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How to conduct performance testing on mobile applications

In this expert response, Pete Walen offers helpful tips for addressing performance testing of mobile applications.

Is it possible to do performance testing on mobile applications? Won’t performance depend on the specific device, carrier and factors that are out of the developer’s control?

All performance testing is based on trends. We can’t really give hard numbers of “proof” except on the precise configuration and scenarios we test.   

The items you mention that are “out of the developer’s control” have corresponding items with other environments as well. All performance testing is limited in some way by its host system, the system it is running on, the other applications running that may impact the environment, connectivity and other issues. These questions exist in some form no matter what it is you are testing.

Fortunately for us, there are a huge number of bright people who think “I need a tool for X.” Instead of giving up when they don’t find one on the market, they write them. It strikes me that this is the root of most, if not all, of the open-source tools that are available-- including emulators for mobile devices. Yes, I know, some devices do not have emulators. However, if you can get a set of benchmarks on one device, using a variety of open-source tools and emulators, this gets you well down the road, no?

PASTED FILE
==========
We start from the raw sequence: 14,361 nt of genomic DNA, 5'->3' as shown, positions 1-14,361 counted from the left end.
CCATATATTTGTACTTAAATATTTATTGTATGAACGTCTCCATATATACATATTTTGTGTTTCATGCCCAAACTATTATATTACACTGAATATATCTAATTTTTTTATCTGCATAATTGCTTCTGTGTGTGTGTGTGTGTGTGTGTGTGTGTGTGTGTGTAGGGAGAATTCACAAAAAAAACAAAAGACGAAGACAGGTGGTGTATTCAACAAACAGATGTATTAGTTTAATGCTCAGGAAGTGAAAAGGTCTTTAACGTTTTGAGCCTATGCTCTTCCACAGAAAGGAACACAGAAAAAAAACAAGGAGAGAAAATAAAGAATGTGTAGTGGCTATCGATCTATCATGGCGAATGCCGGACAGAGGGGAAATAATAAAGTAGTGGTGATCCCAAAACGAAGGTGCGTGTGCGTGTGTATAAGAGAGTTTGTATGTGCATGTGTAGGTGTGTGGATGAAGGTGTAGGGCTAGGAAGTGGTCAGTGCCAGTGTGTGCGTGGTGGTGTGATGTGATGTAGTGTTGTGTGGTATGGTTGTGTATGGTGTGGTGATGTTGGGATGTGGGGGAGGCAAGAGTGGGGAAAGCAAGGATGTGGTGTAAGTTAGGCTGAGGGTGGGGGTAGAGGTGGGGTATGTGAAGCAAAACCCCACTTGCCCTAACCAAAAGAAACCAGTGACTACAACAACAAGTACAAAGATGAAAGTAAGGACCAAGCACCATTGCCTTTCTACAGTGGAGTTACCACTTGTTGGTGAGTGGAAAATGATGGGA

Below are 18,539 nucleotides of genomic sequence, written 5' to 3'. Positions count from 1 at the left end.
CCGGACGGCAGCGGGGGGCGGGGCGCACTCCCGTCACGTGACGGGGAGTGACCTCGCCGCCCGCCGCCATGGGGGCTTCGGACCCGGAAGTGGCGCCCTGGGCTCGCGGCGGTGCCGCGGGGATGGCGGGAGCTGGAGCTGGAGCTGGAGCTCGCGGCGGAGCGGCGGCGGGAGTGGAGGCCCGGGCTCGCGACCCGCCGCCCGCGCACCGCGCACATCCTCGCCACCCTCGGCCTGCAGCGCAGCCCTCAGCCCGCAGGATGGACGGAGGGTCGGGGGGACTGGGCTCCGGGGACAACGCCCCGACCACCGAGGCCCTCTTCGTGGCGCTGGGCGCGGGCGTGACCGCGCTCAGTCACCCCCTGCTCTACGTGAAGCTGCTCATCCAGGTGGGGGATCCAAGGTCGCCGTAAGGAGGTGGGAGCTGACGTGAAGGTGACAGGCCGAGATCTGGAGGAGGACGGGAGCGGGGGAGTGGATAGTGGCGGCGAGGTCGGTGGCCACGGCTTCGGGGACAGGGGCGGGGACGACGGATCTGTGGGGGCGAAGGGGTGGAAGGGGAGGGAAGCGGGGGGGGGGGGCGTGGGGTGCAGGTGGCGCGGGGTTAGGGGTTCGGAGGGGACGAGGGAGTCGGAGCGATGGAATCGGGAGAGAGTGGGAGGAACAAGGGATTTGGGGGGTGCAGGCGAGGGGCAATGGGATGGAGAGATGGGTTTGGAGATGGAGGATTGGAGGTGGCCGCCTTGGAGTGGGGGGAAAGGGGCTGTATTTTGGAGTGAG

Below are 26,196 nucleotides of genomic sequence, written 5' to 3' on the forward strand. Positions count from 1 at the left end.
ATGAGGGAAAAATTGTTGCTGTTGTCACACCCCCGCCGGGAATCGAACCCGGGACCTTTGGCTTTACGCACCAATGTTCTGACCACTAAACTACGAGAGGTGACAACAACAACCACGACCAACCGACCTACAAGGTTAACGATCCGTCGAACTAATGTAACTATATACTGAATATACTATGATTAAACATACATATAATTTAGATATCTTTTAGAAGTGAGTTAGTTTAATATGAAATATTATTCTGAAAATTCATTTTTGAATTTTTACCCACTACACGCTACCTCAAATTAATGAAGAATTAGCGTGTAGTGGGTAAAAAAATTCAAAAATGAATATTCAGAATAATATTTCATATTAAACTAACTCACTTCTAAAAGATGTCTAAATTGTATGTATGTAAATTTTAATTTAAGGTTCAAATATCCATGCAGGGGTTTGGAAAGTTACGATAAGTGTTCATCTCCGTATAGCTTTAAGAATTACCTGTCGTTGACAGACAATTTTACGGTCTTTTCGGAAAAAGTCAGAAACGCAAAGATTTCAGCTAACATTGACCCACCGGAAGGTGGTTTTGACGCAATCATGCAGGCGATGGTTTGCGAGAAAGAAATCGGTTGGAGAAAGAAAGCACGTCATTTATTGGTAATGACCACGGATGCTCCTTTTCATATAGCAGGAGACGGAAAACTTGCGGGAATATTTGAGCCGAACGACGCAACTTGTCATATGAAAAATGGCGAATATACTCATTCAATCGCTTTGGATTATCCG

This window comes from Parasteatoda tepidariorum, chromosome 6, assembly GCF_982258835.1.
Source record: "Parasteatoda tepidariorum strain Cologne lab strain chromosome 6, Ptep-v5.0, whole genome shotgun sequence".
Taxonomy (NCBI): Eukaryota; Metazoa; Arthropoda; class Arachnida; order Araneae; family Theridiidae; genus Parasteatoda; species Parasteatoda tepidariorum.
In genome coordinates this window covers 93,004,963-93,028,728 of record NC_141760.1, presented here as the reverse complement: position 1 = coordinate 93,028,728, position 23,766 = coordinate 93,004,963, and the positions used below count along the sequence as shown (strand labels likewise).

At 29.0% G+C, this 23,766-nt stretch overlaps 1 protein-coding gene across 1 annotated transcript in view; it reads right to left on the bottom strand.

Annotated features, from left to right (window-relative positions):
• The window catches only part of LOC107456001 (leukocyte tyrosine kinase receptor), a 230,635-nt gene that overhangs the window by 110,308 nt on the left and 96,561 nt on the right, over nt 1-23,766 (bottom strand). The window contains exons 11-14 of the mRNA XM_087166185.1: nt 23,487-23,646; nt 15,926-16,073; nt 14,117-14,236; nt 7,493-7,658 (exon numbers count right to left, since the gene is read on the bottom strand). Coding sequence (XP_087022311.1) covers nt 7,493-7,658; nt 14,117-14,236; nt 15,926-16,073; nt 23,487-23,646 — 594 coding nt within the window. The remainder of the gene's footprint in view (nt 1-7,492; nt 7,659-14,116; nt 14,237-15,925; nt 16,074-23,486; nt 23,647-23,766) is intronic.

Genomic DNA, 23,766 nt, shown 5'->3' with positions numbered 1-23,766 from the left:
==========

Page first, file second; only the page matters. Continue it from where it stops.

There are a fair number of such tools we can make use of to improve our testing and productivity. 

While these tools cannot prove with any certainty how an application will perform in any given environment (which to me includes device, carrier and the like), you can get a reasonable approximation of how it performs in general. Sometimes, that is the best you can do. 

When I need to test applications that will be running in too many environments for me to really test each one, I try and establish some reasonable baselines. For example, “In X environment, with these products running and Y in place, we saw K for average response time for transaction type L and N average response for transaction type N.” 

In and of itself, it may not tell you much. However, if the results seem reasonable they may be good enough, no? Further, if this is the first generation of the application, you have a baseline to measure future versions against. At the same time, if there are older versions of the same application, you can compare the newer version’s performance with the older version’s performance.

Likewise, if there are competitor products available to run on the same platform, a simple test may be to compare the same types of transactions through their app. This will give you at least an idea of how you stack up and see if the gut feel of “good enough” or “must be better” is realistic.

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